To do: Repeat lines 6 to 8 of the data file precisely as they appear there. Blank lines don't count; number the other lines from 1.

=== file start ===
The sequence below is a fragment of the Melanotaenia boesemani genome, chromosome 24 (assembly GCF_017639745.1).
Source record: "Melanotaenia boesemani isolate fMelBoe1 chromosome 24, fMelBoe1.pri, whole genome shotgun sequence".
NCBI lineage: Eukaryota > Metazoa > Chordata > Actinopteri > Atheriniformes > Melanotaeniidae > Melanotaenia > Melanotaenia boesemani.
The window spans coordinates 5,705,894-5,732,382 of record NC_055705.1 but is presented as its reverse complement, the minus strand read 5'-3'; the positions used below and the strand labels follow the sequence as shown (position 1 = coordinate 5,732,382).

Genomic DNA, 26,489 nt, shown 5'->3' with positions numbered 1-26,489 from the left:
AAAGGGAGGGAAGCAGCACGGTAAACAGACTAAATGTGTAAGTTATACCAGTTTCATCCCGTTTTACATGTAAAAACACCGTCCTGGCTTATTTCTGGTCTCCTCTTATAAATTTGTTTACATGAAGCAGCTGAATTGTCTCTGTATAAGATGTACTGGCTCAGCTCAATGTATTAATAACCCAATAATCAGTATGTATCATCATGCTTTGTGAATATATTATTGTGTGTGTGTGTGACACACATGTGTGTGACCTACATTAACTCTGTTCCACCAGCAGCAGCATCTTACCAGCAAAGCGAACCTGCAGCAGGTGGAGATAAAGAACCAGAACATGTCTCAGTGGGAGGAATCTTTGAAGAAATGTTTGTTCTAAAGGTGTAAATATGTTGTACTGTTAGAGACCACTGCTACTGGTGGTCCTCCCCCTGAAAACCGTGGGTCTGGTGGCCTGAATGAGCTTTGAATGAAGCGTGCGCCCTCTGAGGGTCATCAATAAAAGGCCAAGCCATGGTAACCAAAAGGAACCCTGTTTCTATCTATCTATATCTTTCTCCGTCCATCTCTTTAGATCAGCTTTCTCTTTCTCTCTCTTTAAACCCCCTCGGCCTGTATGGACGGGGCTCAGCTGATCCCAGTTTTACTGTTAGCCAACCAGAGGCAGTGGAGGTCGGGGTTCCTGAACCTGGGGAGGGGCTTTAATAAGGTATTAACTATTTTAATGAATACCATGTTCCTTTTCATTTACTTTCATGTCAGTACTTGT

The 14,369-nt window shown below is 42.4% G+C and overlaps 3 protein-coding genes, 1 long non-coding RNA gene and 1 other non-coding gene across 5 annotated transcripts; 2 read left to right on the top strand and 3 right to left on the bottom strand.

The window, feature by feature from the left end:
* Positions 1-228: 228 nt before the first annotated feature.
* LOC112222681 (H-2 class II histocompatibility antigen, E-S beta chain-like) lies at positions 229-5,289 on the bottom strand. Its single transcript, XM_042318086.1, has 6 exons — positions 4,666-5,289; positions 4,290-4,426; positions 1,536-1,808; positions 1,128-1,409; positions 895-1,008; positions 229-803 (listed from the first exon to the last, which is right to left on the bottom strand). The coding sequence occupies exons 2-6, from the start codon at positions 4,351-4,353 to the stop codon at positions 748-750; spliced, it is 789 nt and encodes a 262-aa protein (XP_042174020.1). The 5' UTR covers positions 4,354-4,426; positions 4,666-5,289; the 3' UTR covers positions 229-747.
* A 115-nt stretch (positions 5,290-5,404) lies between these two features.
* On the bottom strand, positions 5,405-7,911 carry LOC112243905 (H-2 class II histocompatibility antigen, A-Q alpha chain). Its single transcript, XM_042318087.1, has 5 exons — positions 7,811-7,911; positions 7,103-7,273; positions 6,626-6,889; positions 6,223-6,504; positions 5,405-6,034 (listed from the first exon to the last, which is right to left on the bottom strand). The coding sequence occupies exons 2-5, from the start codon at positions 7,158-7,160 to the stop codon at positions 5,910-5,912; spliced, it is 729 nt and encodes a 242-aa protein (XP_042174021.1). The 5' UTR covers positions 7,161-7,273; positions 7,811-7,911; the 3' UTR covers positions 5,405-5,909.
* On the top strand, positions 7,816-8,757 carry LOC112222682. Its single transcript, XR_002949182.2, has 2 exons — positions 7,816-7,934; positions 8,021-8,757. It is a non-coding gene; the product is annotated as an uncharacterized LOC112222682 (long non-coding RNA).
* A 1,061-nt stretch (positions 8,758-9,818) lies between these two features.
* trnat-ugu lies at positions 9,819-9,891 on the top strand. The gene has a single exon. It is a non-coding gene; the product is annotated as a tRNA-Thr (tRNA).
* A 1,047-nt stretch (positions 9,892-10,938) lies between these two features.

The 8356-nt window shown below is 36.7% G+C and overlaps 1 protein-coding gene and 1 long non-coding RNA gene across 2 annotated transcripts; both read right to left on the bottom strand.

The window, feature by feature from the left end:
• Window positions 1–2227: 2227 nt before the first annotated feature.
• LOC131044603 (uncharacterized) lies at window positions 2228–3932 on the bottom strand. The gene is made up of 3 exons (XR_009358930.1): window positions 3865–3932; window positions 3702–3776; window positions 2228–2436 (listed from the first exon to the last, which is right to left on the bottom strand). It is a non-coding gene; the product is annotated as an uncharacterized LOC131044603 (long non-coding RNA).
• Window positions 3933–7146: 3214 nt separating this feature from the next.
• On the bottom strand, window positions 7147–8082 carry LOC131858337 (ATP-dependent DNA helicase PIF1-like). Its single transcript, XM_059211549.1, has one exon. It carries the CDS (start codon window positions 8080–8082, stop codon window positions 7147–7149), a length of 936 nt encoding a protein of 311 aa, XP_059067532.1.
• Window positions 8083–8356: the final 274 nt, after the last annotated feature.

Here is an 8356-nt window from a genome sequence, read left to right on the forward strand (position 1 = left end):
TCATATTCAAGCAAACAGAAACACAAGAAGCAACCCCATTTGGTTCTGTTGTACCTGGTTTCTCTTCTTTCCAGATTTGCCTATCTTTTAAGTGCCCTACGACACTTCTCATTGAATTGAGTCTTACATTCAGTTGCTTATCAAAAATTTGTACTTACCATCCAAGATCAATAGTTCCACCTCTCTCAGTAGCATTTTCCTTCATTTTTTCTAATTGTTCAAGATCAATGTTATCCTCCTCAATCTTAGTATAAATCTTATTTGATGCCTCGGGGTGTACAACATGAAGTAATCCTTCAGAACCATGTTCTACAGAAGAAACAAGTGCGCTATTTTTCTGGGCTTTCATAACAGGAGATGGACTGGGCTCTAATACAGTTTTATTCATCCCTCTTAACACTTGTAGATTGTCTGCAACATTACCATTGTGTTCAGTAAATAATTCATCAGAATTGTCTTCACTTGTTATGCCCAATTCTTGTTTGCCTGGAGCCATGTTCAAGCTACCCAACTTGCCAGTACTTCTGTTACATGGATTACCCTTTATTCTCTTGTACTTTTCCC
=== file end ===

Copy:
AAAGGGAGGGAAGCAGCACGGTAAACAGACTAAATGTGTAAGTTATACCAGTTTCATCCCGTTTTACATGTAAAAACACCGTCCTGGCTTATTTCTGGTCTCCTCTTATAAATTTGTTTACATGAAGCAGCTGAATTGTCTCTGTATAAGATGTACTGGCTCAGCTCAATGTATTAATAACCCAATAATCAGTATGTATCATCATGCTTTGTGAATATATTATTGTGTGTGTGTGTGACACACATGTGTGTGACCTACATTAACTCTGTTCCACCAGCAGCAGCATCTTACCAGCAAAGCGAACCTGCAGCAGGTGGAGATAAAGAACCAGAACATGTCTCAGTGGGAGGAATCTTTGAAGAAATGTTTGTTCTAAAGGTGTAAATATGTTGTACTGTTAGAGACCACTGCTACTGGTGGTCCTCCCCCTGAAAACCGTGGGTCTGGTGGCCTGAATGAGCTTTGAATGAAGCGTGCGCCCTCTGAGGGTCATCAATAAAAGGCCAAGCCATGGTAACCAAAAGGAACCCTGTTTCTATCTATCTATATCTTTCTCCGTCCATCTCTTTAGATCAGCTTTCTCTTTCTCTCTCTTTAAACCCCCTCGGCCTGTATGGACGGGGCTCAGCTGATCCCAGTTTTACTGTTAGCCAACCAGAGGCAGTGGAGGTCGGGGTTCCTGAACCTGGGGAGGGGCTTTAATAAGGTATTAACTATTTTAATGAATACCATGTTCCTTTTCATTTACTTTCATGTCAGTACTTGT

The 14,369-nt window shown below is 42.4% G+C and overlaps 3 protein-coding genes, 1 long non-coding RNA gene and 1 other non-coding gene across 5 annotated transcripts; 2 read left to right on the top strand and 3 right to left on the bottom strand.

The window, feature by feature from the left end: